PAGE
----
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John Llewellyn Moxey
Arlen Dean Snyder
Nathaniel Hawthorne's short story forms the basis for this telefilm originally shot in Puerto Rico, my guess would be in Old San Juan. The location serves for both 18th century architecture and for the tropical flora and fauna that Dr. Rappaccini is raising as well as the lovely Kathleen Beller who plays the title role in Rappaccini's Daughter.
There is a curious symbiotic relationship between a deadly plant raised in this tropical garden and Dr. Rappaccini's offspring. Rappaccini is played by Leonardo Cimino and he's a noted botanist residing in Padua where if you remember Petruccio came to wive it wealthily in. His prize garden is beautiful, but no animal life goes there it means death.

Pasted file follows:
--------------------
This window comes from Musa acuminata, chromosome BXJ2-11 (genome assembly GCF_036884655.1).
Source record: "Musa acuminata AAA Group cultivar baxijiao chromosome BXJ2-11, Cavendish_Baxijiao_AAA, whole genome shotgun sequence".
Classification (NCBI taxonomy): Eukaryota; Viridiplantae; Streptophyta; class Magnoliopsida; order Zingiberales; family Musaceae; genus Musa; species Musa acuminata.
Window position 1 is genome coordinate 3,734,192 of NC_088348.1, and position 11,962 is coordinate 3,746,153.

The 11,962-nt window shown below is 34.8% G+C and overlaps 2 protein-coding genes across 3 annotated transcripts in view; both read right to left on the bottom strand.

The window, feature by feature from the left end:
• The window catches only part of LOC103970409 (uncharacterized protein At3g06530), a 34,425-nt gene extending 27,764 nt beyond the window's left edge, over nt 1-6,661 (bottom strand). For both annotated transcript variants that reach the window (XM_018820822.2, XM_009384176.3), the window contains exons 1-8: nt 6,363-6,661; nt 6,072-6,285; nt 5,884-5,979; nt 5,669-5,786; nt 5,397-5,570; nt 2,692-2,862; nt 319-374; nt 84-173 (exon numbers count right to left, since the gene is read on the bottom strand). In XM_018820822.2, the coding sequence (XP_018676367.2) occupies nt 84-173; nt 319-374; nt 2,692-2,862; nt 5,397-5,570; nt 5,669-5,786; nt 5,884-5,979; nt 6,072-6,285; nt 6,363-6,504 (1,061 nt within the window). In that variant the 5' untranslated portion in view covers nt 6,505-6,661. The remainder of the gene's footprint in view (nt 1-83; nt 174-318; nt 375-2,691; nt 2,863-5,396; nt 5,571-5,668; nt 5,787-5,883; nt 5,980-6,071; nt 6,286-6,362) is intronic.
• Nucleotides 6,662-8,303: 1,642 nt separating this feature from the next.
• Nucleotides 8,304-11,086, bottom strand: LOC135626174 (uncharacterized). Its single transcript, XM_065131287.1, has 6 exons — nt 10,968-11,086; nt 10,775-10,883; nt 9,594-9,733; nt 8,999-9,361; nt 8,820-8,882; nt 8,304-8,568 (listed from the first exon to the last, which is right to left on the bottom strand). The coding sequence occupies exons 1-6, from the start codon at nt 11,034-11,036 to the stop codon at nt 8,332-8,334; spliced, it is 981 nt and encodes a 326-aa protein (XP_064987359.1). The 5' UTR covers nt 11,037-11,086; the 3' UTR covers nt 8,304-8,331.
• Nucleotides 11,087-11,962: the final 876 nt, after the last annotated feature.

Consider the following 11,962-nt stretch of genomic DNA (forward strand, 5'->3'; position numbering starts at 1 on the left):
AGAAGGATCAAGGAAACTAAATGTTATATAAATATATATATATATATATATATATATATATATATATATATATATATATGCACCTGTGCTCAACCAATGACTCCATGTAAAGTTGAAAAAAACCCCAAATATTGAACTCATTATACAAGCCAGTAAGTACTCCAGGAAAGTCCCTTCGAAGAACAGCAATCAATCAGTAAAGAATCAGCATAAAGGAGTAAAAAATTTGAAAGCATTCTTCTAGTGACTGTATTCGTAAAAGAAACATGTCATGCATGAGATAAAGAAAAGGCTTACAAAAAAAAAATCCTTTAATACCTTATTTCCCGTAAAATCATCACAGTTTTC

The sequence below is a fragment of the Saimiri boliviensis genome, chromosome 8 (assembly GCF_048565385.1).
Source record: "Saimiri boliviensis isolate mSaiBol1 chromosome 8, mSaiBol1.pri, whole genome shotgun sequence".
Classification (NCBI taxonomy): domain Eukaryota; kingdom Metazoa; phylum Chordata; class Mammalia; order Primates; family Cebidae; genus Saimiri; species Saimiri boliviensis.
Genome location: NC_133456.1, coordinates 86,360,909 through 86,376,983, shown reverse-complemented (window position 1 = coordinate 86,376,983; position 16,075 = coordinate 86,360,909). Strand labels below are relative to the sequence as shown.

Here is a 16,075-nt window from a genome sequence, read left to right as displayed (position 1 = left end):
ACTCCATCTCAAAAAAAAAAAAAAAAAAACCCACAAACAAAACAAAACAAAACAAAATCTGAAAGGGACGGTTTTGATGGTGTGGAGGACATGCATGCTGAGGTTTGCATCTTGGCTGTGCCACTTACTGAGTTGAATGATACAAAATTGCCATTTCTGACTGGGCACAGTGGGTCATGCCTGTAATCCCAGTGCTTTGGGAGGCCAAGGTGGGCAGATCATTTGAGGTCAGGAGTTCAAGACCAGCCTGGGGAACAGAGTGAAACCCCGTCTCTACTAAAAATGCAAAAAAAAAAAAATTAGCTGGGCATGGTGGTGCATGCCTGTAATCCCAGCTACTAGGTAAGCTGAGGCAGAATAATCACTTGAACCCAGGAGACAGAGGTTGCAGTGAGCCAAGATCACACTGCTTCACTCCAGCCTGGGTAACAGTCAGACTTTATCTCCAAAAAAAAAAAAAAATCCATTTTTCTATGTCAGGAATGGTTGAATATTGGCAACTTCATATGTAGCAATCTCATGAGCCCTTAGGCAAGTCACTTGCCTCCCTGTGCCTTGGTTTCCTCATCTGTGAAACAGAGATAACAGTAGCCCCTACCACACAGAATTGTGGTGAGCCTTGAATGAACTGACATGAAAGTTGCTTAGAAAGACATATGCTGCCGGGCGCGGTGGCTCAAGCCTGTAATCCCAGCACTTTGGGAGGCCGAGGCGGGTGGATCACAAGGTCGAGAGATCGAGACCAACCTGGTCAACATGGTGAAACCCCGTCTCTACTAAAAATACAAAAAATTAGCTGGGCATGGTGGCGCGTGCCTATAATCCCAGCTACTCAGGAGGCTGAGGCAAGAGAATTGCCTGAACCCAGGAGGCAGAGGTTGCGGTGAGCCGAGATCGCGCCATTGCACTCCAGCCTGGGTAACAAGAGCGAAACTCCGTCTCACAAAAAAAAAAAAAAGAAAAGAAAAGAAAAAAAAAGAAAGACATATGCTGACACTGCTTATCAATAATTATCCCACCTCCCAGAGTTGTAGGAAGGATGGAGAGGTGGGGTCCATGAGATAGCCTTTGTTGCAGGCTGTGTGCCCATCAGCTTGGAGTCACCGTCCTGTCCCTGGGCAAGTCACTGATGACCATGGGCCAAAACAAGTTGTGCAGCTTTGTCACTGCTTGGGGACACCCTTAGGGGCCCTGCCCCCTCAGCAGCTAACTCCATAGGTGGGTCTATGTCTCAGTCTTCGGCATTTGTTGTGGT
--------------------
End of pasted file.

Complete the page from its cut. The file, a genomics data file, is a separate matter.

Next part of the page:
Into the world that Rappaccini and his daughter live in comes a young student Kristoffer Tabori who takes lodging overlooking the garden and sees Beller who never leaves the grounds. After that Tabori's hormones take over even though certain things he sees bother his nagging curiosity.
The sound was not particularly good on this film, but the location photography was. Puerto Rico really did pass for 18th century Padua very well. The performances were sincere and faithful to the Hawthorne story. Even with sub par sound I'd still recommend seeing this film.
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